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  • The Post-Cold War WorldIntegration and Disintegration
  • Robert Cooper (bio)

History is full of surprises. In 1989, we were reminded of something that we forgot during the Cold War: The international system is in a constant state of flux. The revolutions of 1989 brought us not just a different set of players—one Germany instead of two, 15 new states instead of one Soviet Union—but also a different game. In Europe at least, the game is now security through cooperation instead of through conflict. Whether this will last is not yet certain; the rules are not yet clear, and this is a game that we are still not used to. It is nonetheless clear that the world will never be the same again.

Behind these changes lies an evolution in the nature of the state itself. As states change, the state system changes with them—and states have been changing more than we may have noticed. The monopoly on the legitimate use of force noted by Max Weber as the essential characteristic of the state has been modified, and perhaps undermined, by the growth of international treaty commitments and of multilateral cooperation. The doctrine of raison d’état has been modified by the democratic influence on foreign policy. And indeed—as the European Union (EU) shows especially clearly—the distinction between foreign policy and domestic policy has become increasingly difficult to make. [End Page 8]

In 1989, changes that had been taking place over a long time were suddenly brought to the surface. While many of these changes, which have been under way at least since the end of the Second World War, have involved increasing interdependence and integration among states, others have gone in the opposite direction, producing growing signs of fragmentation and disintegration.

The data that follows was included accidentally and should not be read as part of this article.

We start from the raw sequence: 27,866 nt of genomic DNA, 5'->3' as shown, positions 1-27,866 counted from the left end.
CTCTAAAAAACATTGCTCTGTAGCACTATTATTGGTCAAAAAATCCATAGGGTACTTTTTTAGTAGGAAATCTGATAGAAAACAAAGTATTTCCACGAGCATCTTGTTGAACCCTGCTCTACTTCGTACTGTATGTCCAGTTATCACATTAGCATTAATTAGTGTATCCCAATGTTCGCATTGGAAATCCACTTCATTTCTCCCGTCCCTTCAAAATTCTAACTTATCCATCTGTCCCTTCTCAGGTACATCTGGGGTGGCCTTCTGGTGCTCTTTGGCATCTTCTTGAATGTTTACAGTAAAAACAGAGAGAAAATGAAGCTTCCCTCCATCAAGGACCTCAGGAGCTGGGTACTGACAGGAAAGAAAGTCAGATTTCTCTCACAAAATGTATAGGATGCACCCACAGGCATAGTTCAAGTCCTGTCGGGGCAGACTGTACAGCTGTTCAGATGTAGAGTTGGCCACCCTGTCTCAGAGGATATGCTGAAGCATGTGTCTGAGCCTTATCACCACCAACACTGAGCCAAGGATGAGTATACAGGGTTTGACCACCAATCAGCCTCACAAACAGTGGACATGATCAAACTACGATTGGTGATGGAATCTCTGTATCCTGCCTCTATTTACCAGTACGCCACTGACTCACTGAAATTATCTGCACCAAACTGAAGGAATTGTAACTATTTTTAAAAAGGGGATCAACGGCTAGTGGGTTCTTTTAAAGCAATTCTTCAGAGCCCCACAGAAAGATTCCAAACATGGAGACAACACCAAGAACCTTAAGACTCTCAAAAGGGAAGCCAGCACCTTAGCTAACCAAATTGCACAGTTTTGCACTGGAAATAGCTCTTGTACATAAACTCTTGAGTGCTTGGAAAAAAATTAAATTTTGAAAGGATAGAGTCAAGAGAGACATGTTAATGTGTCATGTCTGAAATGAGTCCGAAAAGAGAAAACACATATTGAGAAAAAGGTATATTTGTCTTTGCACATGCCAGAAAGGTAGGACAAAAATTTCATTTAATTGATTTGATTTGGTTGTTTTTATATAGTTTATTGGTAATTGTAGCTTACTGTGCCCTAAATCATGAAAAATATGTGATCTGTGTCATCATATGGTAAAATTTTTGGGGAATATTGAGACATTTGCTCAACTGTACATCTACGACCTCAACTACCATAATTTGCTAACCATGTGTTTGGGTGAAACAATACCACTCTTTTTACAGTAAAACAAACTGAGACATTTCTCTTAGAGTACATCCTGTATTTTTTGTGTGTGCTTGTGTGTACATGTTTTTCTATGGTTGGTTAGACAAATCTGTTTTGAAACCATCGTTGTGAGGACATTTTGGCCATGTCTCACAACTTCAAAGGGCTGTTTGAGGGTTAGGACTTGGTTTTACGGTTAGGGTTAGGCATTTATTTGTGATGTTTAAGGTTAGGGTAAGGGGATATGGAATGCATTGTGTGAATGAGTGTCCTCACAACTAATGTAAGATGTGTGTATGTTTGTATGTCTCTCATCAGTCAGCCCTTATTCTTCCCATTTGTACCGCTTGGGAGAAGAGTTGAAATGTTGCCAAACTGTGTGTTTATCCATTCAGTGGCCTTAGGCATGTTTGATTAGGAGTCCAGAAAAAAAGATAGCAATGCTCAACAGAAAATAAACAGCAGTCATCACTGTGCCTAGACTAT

The postwar world provides striking examples of integration, above all in Europe—military integration in NATO; economic, legal, and monetary integration, and much more, through the EU. 1 Aspirations to move in the same direction may be seen elsewhere in ASEAN, MERCOSUR, NAFTA, and other regional organizations. In the private sector, we have global firms, global production, and increasingly integrated global markets. In the social and cultural sphere, we have global media, global fashions, and even global grief at the death of Diana, Princess of Wales.

The wave of disintegration has been no less dramatic. In the first part of the postwar period, we saw the breakup of traditional colonial empires. More recently, the end of the Cold War—an event that in principle heralded an ideologically integrated world—brought with it the disintegration of the Soviet Union, Czechoslovakia, and Yugoslavia. At the same time, the Warsaw Pact and COMECON also disappeared. Meanwhile, longstanding separatist movements or parties remain active in Canada, Turkey, Spain, France, the UK, and Italy (again, to name only a few).

Although these phenomena may at first seem contradictory, I believe that in many respects they are essentially linked. Exploring the sources of integration and disintegration in the contemporary world can help to shed light on some of the challenges facing democracy today.

Sources of Disintegration

Disintegration begins with a loss of legitimacy by the central authority, which may come about in many different ways. For the British Empire, the contradiction between the principles of liberal democracy, for which Britain itself stood, and ruling an empire of unwilling subjects proved to be too much. Loss of prestige and resources in World War II made the empire unsustainable; the liberal tradition limited the amount of force that could be used to hold it together.

The breakup of the British Empire represented only limited disintegration, since it had never been governed as a single unit, though it did contain such integrative elements as the sterling area, free trade and, in wartime, military cooperation. A second wave of disintegration, however, followed the breakup of the empire, as a number of former [End Page 9] colonies themselves broke up. The most striking example was the partition of the Indian subcontinent, later followed by the separation of Bangladesh from Pakistan. Movements toward disintegration in other former colonies, though often unsuccessful, have been fairly wide-spread, such as Turkish separatism in Cyprus, the movement for...

Additional Information

ISSN
1086-3214
Print ISSN
1045-5736
Pages
pp. 8-21
Launched on MUSE
1999-01-01
Open Access
No
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